Council hits back against metal theft

A RURAL local authority is employing the latest crime fighting technology to help deter metal thieves.

Despite being a small county, Cambridgeshire has the second largest byway mileage in England. The network is enjoyed by walkers, cyclists, riders and responsible trail riders and off-road drivers.

But metal gates and barriers used to restrict access during certain periods have become a target for thieves. In total there are around 100 byway barriers in Cambridgeshire.

Now the rights of way team at Cambridgeshire County Council is working with Cambridgeshire Police to deter and detect the thefts.

The latest weapon in their armoury is to forensically mark gates and barriers with Smartwater – signs will warn wouldbe thieves that the metal barriers have been marked.

Councillor Steve Criswell said: "Cambridgeshire's byways provide healthy exercise for many people. By protecting barriers with Smartwater, we hope to reduce the thefts which can spoil people's enjoyment of the countryside and waste public money and make any stolen property easier to identify and recover."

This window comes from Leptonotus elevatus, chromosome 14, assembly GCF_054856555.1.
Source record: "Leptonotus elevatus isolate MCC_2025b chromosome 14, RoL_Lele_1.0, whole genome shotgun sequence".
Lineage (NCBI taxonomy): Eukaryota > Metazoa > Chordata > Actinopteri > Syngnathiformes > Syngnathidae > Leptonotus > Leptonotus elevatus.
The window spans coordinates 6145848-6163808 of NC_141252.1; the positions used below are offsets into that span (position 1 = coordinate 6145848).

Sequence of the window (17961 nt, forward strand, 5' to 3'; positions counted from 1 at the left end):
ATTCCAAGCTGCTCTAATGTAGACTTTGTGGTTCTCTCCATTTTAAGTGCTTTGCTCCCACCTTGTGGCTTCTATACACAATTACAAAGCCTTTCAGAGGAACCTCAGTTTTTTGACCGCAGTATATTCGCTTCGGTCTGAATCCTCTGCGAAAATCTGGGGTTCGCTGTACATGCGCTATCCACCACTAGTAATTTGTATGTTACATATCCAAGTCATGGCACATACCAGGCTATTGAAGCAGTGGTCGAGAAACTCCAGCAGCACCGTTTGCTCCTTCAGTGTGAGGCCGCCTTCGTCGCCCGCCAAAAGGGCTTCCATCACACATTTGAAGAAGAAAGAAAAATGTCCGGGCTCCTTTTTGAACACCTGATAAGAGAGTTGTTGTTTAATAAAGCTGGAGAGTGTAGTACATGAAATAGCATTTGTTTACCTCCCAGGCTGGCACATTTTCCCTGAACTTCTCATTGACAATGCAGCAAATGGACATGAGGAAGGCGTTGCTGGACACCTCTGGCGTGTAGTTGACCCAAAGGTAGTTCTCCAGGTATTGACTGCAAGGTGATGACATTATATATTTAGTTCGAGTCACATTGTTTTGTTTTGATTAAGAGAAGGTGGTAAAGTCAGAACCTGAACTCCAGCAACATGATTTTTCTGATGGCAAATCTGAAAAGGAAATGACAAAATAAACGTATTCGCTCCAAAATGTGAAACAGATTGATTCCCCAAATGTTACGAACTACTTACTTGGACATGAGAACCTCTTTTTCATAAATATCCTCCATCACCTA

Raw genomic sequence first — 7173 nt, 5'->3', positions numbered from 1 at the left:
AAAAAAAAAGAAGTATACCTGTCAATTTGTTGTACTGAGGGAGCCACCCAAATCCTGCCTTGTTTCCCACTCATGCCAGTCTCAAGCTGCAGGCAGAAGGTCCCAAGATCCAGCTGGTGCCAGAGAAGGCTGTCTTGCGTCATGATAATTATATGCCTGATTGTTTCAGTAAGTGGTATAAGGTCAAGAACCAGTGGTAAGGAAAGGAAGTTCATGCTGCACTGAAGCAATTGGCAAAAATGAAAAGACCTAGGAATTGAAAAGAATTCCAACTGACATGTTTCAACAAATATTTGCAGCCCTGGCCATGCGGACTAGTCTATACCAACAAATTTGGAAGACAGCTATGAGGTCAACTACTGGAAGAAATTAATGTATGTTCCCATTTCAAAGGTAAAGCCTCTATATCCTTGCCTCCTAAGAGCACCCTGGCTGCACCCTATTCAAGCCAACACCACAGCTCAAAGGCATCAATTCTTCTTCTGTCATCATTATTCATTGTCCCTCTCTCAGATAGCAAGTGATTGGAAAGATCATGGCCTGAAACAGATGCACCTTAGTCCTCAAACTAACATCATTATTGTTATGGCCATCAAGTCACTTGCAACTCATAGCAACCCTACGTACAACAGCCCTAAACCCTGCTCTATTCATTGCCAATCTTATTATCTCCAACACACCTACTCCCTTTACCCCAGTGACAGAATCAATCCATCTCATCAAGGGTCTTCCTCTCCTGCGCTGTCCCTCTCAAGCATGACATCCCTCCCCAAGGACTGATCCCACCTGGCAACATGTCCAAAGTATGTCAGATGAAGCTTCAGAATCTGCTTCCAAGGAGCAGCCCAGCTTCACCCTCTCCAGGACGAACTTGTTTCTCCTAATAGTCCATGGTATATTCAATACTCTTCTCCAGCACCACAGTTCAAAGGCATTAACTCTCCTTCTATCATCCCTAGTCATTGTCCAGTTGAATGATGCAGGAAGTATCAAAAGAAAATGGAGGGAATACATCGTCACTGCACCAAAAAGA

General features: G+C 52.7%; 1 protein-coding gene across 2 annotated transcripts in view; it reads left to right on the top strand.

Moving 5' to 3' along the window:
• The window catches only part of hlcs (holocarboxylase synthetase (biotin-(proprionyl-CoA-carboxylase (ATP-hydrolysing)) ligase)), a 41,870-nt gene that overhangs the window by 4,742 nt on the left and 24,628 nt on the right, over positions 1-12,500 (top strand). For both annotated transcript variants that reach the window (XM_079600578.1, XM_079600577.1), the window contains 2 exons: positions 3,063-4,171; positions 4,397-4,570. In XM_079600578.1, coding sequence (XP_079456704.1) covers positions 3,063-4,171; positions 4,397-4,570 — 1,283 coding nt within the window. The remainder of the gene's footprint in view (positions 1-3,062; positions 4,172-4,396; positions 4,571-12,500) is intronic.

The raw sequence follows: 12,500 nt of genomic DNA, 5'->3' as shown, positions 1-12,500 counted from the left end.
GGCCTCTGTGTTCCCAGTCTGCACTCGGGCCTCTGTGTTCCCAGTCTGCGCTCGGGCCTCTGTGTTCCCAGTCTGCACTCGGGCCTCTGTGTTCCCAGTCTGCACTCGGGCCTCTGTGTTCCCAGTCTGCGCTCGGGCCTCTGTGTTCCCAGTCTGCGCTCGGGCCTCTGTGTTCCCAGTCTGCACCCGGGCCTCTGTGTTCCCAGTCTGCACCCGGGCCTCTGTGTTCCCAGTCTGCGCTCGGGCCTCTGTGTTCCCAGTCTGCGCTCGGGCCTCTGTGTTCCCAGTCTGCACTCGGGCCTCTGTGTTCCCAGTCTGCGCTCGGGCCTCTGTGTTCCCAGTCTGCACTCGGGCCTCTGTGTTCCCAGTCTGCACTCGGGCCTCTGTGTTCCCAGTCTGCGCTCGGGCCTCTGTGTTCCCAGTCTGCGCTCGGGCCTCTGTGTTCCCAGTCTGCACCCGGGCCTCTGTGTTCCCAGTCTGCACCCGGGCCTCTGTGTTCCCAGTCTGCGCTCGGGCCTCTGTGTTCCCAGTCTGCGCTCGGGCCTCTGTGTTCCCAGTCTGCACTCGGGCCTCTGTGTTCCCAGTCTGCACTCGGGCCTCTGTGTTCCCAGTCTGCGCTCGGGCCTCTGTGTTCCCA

The marking scheme has been developed by the County Council in co-operation with Cambridgeshire Police.

PC Simon Page, from the Rural Community Action Team, said: "We are aware that byways are used by a minority of people to facilitate crime. This can take many forms, from illegal fly-tipping on the byway to damaging the gates to allow access to commit crime undetected.

"I welcome any forensic link that would help us place these individuals at the scene and lead to prosecutions."

Cambridgeshire police have launched a crackdown on metal theft called Operation Magnet.

As part of the operation they are asking scrap metal dealers to sign up to a new scheme which commits them to making it easier for police to trace sellers of stolen metal but will not inhibit those who operate legitimately.


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